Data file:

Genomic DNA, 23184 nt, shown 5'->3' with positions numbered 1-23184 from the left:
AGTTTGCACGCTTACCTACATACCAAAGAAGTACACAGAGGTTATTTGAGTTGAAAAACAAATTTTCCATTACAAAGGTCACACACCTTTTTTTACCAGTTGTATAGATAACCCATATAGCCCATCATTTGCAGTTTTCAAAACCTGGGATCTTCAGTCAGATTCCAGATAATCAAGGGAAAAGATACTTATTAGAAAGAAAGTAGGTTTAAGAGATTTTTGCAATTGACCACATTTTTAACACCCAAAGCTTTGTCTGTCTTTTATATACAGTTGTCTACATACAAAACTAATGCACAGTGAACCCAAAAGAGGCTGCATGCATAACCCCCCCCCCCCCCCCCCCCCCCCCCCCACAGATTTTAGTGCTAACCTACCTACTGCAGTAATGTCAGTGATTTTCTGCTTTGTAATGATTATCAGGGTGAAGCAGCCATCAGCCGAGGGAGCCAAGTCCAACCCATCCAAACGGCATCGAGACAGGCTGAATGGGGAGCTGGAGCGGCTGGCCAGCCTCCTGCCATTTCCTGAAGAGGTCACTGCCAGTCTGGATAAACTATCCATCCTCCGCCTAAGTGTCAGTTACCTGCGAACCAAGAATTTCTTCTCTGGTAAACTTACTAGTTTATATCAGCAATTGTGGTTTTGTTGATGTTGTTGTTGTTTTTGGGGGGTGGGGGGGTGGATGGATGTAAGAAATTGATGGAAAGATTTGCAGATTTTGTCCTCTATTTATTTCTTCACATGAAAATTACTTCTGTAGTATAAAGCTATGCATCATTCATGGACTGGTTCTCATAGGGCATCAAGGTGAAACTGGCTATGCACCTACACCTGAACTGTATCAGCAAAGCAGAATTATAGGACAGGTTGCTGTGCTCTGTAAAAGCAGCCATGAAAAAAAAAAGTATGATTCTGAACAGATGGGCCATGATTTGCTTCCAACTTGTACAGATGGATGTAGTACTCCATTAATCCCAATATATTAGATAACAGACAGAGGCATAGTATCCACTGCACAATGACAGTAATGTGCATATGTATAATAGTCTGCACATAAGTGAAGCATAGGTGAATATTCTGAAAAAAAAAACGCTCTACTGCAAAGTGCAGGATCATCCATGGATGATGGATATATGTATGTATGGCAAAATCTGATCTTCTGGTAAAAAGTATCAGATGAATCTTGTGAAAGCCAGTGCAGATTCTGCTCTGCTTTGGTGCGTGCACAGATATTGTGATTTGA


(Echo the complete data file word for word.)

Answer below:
Genomic DNA, 23184 nt, shown 5'->3' with positions numbered 1-23184 from the left:
AGTTTGCACGCTTACCTACATACCAAAGAAGTACACAGAGGTTATTTGAGTTGAAAAACAAATTTTCCATTACAAAGGTCACACACCTTTTTTTACCAGTTGTATAGATAACCCATATAGCCCATCATTTGCAGTTTTCAAAACCTGGGATCTTCAGTCAGATTCCAGATAATCAAGGGAAAAGATACTTATTAGAAAGAAAGTAGGTTTAAGAGATTTTTGCAATTGACCACATTTTTAACACCCAAAGCTTTGTCTGTCTTTTATATACAGTTGTCTACATACAAAACTAATGCACAGTGAACCCAAAAGAGGCTGCATGCATAACCCCCCCCCCCCCCCCCCCCCCCCCCCCACAGATTTTAGTGCTAACCTACCTACTGCAGTAATGTCAGTGATTTTCTGCTTTGTAATGATTATCAGGGTGAAGCAGCCATCAGCCGAGGGAGCCAAGTCCAACCCATCCAAACGGCATCGAGACAGGCTGAATGGGGAGCTGGAGCGGCTGGCCAGCCTCCTGCCATTTCCTGAAGAGGTCACTGCCAGTCTGGATAAACTATCCATCCTCCGCCTAAGTGTCAGTTACCTGCGAACCAAGAATTTCTTCTCTGGTAAACTTACTAGTTTATATCAGCAATTGTGGTTTTGTTGATGTTGTTGTTGTTTTTGGGGGGTGGGGGGGTGGATGGATGTAAGAAATTGATGGAAAGATTTGCAGATTTTGTCCTCTATTTATTTCTTCACATGAAAATTACTTCTGTAGTATAAAGCTATGCATCATTCATGGACTGGTTCTCATAGGGCATCAAGGTGAAACTGGCTATGCACCTACACCTGAACTGTATCAGCAAAGCAGAATTATAGGACAGGTTGCTGTGCTCTGTAAAAGCAGCCATGAAAAAAAAAAGTATGATTCTGAACAGATGGGCCATGATTTGCTTCCAACTTGTACAGATGGATGTAGTACTCCATTAATCCCAATATATTAGATAACAGACAGAGGCATAGTATCCACTGCACAATGACAGTAATGTGCATATGTATAATAGTCTGCACATAAGTGAAGCATAGGTGAATATTCTGAAAAAAAAAACGCTCTACTGCAAAGTGCAGGATCATCCATGGATGATGGATATATGTATGTATGGCAAAATCTGATCTTCTGGTAAAAAGTATCAGATGAATCTTGTGAAAGCCAGTGCAGATTCTGCTCTGCTTTGGTGCGTGCACAGATATTGTGATTTGA